IT-Enabled Mergers and Acquisitions
by Aaron Lazenby, May 2010
McKinsey & Company released research in April 2010 about how mergers and acquisitions (M&A) leaders are using technology to streamline the acquisition and integration processes. Here, McKinsey partners Hugo Sarrazin and Andrew West discuss some of these findings.
Why do so many mergers, carefully thought out in terms of strategy, markets, and organization, stumble on the integration of technology and operations? One reason is that executives from IT and operations are often absent from the due diligence process, where they could offer invaluable input on the costs and practical realities of integration.
Consider executives evaluating the savings from merged supply chains. They cannot hope to be successful without a deep understanding of what’s required to bring the two companies’ information systems together. Yet our research finds that such key information is often overlooked. In our work on postmerger management, we have found that 40 to 60 percent of the initiatives intended to capture synergies have strong IT dependencies—and most are not fully understood during due diligence or in the early stages of postmerger management planning.
But this is starting to change. Smart companies are giving IT a seat at the due diligence table and, in some cases, making the CIO a strategic partner in identifying acquisition opportunities. In these organizations, M&A depends increasingly on a flexible IT architecture that goes beyond simplifying integration and raises the value proposition of the acquisition. The IT functions in these companies develop standard processes, tools, and data so they will be better equipped to absorb an acquisition. More importantly, they have already developed the discipline to make tough decisions about integration, including when to leave legacy systems behind and migrate to a standardized system.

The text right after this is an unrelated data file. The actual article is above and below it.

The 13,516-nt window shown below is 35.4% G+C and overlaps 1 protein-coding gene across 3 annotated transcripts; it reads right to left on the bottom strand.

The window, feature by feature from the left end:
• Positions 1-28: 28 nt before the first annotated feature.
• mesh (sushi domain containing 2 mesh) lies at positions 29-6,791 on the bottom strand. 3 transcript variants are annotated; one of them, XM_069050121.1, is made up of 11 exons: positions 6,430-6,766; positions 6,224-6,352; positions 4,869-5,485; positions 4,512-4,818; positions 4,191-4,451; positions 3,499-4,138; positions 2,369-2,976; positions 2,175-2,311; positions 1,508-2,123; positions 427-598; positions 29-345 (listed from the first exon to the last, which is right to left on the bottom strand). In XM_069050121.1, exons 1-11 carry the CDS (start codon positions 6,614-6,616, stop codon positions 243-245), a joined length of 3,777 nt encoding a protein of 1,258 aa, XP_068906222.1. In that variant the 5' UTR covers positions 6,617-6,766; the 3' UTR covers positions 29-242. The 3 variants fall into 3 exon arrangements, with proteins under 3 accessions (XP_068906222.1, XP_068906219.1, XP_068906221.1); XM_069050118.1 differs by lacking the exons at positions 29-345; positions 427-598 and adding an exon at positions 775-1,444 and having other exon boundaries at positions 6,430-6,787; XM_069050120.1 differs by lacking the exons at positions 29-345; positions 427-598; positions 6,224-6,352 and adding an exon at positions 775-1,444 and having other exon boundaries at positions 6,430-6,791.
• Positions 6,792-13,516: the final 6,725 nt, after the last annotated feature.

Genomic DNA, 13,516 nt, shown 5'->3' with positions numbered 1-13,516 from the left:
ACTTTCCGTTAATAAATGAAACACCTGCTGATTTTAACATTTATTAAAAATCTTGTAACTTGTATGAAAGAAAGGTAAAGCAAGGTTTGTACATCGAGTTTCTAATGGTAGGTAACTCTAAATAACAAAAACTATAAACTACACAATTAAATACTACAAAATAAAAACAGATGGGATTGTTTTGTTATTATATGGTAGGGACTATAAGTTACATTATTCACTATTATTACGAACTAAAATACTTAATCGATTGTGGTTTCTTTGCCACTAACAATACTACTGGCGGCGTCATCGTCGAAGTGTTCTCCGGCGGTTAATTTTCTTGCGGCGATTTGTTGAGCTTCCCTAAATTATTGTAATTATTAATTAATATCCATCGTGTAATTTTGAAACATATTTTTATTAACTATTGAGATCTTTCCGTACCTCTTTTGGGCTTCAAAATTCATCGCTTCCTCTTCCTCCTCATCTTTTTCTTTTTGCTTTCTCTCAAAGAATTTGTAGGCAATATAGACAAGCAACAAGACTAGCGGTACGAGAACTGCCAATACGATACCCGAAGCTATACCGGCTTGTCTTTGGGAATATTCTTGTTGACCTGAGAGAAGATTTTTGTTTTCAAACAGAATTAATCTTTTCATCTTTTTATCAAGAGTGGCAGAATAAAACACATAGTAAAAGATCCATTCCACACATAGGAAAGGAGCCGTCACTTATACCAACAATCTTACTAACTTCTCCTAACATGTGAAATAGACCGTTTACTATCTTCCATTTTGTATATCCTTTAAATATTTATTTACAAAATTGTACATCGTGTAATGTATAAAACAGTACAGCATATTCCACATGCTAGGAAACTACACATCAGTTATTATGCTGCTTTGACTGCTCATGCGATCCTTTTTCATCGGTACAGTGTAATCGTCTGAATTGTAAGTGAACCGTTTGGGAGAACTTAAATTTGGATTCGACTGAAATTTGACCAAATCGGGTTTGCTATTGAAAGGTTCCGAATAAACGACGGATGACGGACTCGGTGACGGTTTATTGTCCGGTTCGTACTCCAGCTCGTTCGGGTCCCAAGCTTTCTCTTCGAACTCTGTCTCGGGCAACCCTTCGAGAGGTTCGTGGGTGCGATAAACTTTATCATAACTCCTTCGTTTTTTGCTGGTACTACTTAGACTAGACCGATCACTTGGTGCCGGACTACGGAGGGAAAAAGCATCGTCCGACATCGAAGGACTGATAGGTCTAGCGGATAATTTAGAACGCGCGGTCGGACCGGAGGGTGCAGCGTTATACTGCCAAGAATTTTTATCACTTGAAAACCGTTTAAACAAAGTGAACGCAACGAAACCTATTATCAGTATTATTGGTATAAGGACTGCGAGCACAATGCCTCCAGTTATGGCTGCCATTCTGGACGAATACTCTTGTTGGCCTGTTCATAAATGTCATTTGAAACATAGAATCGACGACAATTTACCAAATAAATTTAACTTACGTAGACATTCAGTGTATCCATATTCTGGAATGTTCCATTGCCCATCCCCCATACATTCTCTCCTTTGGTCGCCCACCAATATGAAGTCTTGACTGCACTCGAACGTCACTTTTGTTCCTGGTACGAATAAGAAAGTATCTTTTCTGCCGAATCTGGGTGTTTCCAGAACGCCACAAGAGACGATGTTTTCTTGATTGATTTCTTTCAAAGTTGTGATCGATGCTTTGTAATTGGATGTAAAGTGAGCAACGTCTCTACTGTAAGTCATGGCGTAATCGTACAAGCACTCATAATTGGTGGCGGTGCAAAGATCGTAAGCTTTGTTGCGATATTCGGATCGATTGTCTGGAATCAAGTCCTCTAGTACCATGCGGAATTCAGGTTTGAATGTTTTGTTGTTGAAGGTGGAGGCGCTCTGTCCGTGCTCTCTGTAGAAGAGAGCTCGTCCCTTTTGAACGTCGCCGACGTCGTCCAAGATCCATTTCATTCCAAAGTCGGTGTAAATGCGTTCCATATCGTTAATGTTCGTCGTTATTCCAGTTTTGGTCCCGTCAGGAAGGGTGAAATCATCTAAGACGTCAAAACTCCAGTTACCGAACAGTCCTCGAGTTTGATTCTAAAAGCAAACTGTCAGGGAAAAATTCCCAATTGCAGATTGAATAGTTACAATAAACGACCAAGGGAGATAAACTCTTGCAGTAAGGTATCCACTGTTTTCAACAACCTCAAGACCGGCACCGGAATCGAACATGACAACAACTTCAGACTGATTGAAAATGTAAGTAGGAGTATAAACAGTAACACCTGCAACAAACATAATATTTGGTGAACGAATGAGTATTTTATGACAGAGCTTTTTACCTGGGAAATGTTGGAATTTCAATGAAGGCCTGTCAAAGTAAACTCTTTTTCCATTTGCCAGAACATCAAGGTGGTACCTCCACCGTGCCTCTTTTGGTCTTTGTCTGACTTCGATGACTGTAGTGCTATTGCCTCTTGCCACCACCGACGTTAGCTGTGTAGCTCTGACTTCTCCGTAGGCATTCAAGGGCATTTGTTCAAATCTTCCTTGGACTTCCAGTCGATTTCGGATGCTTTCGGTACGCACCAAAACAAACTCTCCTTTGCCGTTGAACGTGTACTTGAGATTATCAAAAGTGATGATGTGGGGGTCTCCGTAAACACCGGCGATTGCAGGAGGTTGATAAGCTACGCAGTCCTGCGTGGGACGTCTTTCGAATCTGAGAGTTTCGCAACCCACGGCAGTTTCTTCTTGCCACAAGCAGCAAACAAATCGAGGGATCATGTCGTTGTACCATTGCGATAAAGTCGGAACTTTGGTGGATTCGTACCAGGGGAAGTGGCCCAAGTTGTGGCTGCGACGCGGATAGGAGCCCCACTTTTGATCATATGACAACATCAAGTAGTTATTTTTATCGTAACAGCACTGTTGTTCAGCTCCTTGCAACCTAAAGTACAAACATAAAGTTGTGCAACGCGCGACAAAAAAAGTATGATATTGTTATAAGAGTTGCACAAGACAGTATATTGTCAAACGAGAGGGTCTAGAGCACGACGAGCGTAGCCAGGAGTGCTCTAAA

When IT managers are closely involved in M&A, they can spot potential roadblocks to integration in the acquisition target (for example, platform incompatibilities that will require a workaround) or discover potential liabilities (such as massive underinvestment in technology, resulting in an IT function dependent on outdated architecture and systems). Once the acquiring company has a better picture of the state of technology in the target, IT can help identify opportunities for synergy and estimate the costs associated with realizing them. By working with the functional subteams, IT can help business leaders understand the real impact of merging the organizations.
The key figure in this scenario is a proactive IT leader who works closely with the rest of the senior executive team to prioritize technology issues—and to ensure their buy-in on integration and migration plans. The CIO must commit to timelines and budgets to help make the case for value in an acquisition—a move involving significant risk, given IT executive churn rates. The IT leader must also make the case that, as in other functions, IT integration is about more than systems; it’s about culture and governance.
This leadership is crucial if companies are to avoid the distraction of turf wars among merging teams and ensure quick alignment in the first 100 days after deal close. When an IT team has its shop in order, it becomes easier to insist on migration to their system. CEOs who would embark on an M&A strategy before getting their own IT shop in order add significant risk to their prospects for success.
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